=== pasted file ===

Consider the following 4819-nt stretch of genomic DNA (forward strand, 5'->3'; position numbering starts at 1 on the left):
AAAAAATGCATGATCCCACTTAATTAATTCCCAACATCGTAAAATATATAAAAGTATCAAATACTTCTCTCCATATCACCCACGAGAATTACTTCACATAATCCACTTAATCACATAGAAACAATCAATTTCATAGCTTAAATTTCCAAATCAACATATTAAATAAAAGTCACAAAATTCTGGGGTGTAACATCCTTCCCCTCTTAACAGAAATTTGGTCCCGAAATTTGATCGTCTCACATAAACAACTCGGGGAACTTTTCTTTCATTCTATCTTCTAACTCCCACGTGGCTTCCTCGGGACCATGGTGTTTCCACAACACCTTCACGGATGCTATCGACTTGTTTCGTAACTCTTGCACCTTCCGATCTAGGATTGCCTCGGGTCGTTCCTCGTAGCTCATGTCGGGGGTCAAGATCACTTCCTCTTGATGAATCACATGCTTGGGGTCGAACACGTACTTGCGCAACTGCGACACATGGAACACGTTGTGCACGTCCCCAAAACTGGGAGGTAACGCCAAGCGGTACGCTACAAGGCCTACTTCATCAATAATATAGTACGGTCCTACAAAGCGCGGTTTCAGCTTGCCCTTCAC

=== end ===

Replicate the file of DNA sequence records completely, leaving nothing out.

Consider the following 4819-nt stretch of genomic DNA (forward strand, 5'->3'; position numbering starts at 1 on the left):
AAAAAATGCATGATCCCACTTAATTAATTCCCAACATCGTAAAATATATAAAAGTATCAAATACTTCTCTCCATATCACCCACGAGAATTACTTCACATAATCCACTTAATCACATAGAAACAATCAATTTCATAGCTTAAATTTCCAAATCAACATATTAAATAAAAGTCACAAAATTCTGGGGTGTAACATCCTTCCCCTCTTAACAGAAATTTGGTCCCGAAATTTGATCGTCTCACATAAACAACTCGGGGAACTTTTCTTTCATTCTATCTTCTAACTCCCACGTGGCTTCCTCGGGACCATGGTGTTTCCACAACACCTTCACGGATGCTATCGACTTGTTTCGTAACTCTTGCACCTTCCGATCTAGGATTGCCTCGGGTCGTTCCTCGTAGCTCATGTCGGGGGTCAAGATCACTTCCTCTTGATGAATCACATGCTTGGGGTCGAACACGTACTTGCGCAACTGCGACACATGGAACACGTTGTGCACGTCCCCAAAACTGGGAGGTAACGCCAAGCGGTACGCTACAAGGCCTACTTCATCAATAATATAGTACGGTCCTACAAAGCGCGGTTTCAGCTTGCCCTTCAC